Now it was Istas’s turn to sigh. “Humans are discomforted by excessive discussion of their squishy interiors.”
“No referencing carnage more than once in a single conversation.”
3. The epigraphs.
Every chapter includes a quote from a member of this extended awesome-pants family, from tried-and-true wisdom to exclamations during “oh god, oh god, we’re all gonna die” moments. Besides often being grimly hilarious, deliciously pragmatic, or just silly perfection, they give you a peek into the wider world of this family’s experience, and what living on the unsupported edge of protecting cryptids (or putting them down, as ultimately necessary) is like. They’re basically excerpts from The Monster Hunter’s Little Instruction Book, one of the best books never written:
“The best thing I ever did was figure out how to hide a pistol in my brassiere. The second best thing I ever did was let Thomas figure out how to find it, but that’s a story for another day.”—Alice Healy
“When everything else fails, smile big, shoot sharp, and remember that a lady never needs to say she’s sorry.” —Frances Brown
“Family, faith, and knives. Those are the things that last in this world. Everything else is essentially extra.” –Evelyn Baker
4. Em-effin’ cryptozoology!
Seanan ain’t no half-assed cryptid-creator, as flipping to any random paragraph in the book will tell you. (7 times out of 10, anyway.) Every cryptid species she describes has a thought-out biology and place in the larger ecology, if not a fully-fledged field guide entry. Don’t believe me? Psh. Check the multi-page guide in the back of the book. Or, I don’t know, THE ILLUSTRATED PRICE FAMILY FIELD GUIDE. This shit is fascinating, and gives me the warm fuzzies for a world well developed. And if that’s just the biologist in me, well, I’m sorry your delight in the world is so limited.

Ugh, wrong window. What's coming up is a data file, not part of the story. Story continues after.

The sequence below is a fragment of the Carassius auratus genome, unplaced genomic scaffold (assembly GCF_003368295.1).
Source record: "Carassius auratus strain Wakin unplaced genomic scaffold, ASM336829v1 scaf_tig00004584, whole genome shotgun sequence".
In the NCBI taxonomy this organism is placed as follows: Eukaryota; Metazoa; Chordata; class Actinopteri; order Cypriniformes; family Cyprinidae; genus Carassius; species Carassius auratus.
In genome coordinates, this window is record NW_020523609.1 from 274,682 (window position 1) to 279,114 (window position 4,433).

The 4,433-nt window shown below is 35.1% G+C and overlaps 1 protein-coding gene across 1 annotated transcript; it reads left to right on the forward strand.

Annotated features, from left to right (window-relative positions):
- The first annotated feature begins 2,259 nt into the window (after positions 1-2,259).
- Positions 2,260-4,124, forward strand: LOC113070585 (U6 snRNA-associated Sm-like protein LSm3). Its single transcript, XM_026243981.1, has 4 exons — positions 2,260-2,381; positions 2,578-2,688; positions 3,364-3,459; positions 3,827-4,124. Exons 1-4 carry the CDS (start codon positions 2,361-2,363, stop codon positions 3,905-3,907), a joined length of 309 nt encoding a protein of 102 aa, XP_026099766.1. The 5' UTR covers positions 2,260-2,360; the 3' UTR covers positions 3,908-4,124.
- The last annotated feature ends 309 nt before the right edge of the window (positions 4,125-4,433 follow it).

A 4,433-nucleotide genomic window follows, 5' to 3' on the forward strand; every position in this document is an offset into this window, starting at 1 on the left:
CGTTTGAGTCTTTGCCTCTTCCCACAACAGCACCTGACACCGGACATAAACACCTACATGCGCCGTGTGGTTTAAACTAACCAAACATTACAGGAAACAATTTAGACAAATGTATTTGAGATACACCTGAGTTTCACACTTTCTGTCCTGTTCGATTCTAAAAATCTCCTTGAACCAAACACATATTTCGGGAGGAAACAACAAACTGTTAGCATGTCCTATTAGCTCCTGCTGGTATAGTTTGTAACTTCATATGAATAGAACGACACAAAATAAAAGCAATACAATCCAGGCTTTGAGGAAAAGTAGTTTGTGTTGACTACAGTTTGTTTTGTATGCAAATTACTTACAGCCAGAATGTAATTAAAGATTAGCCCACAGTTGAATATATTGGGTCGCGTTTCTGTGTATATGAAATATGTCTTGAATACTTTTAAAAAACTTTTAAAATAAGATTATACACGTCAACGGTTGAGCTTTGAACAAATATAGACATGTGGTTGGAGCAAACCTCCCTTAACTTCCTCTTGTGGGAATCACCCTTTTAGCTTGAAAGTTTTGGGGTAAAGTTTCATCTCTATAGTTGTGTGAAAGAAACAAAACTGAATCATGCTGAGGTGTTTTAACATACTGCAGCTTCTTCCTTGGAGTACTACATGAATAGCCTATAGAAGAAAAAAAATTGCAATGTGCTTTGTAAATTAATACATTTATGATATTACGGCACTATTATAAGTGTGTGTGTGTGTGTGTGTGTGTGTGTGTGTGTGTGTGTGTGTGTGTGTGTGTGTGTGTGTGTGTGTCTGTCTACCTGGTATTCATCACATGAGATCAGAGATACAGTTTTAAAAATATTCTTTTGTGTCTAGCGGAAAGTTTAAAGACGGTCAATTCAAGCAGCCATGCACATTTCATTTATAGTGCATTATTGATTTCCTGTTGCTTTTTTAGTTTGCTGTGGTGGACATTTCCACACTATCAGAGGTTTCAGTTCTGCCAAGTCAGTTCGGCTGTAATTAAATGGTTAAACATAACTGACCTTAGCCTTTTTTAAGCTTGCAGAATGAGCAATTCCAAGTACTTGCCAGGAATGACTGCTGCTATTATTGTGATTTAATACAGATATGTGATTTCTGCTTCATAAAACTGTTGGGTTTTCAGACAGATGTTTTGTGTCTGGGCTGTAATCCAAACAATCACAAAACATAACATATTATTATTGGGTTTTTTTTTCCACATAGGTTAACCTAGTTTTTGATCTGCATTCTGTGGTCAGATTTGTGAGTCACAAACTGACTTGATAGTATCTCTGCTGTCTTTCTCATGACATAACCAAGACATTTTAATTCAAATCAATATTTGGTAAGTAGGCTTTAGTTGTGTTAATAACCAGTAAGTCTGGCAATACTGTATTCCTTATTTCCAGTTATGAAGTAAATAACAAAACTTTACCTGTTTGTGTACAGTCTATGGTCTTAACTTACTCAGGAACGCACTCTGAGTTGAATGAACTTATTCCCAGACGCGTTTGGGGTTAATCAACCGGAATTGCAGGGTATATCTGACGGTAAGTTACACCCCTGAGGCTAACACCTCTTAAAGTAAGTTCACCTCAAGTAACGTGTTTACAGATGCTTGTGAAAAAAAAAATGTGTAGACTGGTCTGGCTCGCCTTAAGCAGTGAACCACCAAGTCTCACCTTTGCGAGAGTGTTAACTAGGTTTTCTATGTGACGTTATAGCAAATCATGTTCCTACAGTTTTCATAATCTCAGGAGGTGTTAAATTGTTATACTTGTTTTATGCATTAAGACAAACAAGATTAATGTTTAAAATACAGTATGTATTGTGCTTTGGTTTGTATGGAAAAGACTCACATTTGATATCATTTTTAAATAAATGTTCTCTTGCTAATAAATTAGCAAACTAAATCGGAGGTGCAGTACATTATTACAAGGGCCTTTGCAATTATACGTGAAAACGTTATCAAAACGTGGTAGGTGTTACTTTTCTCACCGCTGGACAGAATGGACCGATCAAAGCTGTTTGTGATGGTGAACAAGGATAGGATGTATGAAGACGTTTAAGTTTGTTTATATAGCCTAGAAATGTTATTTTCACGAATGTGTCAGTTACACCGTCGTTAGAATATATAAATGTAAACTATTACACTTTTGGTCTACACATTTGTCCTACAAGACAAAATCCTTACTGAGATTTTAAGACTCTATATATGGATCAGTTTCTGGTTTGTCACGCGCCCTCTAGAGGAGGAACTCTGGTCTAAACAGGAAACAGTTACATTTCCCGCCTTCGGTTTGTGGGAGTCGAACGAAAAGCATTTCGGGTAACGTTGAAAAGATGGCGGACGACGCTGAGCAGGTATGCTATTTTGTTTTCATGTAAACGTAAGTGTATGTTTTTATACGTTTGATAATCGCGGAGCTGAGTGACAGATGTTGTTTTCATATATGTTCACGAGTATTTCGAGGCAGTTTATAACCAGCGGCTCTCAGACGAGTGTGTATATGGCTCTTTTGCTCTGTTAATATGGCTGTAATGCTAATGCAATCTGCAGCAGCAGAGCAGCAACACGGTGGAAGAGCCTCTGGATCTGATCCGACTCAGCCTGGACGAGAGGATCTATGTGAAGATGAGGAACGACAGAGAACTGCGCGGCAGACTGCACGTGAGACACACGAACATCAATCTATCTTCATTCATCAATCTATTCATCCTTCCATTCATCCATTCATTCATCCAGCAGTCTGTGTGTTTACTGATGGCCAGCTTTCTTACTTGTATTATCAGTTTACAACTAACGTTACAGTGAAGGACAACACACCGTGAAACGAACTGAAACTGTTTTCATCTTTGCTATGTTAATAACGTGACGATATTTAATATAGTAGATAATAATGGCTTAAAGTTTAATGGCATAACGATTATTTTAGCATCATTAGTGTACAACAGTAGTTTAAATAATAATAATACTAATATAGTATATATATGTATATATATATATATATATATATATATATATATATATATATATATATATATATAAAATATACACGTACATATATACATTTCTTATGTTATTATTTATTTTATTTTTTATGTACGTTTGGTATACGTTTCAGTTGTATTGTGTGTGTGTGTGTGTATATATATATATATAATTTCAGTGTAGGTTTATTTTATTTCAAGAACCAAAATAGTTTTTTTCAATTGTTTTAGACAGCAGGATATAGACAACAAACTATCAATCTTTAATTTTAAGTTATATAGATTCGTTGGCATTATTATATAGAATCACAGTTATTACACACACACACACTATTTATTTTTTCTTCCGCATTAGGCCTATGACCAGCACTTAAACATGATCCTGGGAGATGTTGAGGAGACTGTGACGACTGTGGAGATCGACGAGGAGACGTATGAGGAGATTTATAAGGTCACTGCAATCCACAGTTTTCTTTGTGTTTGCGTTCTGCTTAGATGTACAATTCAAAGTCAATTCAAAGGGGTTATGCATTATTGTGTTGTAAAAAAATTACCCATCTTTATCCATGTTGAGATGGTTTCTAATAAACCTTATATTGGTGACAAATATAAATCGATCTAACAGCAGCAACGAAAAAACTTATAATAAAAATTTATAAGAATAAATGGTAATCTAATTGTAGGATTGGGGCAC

5. Legit heart-pounding, mouth-drying climax.
You know, for most of the book, I was just toolin’ along and enjoying the zany characters and thoughtful cryptozoology and just having a laid-back reading experience. AND THEN SHIT WENT DOWN. Shit went down hard, and scary, and suddenly it wasn’t all sexy funtimes and cryptid games anymore. No, it was pain and death and maybe the revision of reality, who knows? Betrayal and loss and life decisions: SUDDENLY ALL UP IN MY BUSINESS. I hit that point where I couldn’t turn the pages fast enough, and then felt left in a sort of stunned and delighted daze by the end. If that’s not the kind of trick-you-with-candy, grab-you-by-the-brain, entertain-the-hell-out-of-you book experience that has you scrabbling for more, I’m not sure what you’re doing here.
(That section five header looks much dirtier in a larger font than intended.)
Originally, a line in the second paragraph ran “Except I’m sorry to tell you that these are militant, hoodoo-packin’, zealous speciests who are indoctrinated, not dumb.” It was pointed out that hoodoo was being used incorrectly in this instance, as hoodoo is its own tradition and not incorporated into the Incryptid series. I changed the sentence to more accurately reflect the text, and not appropriate hoodoo.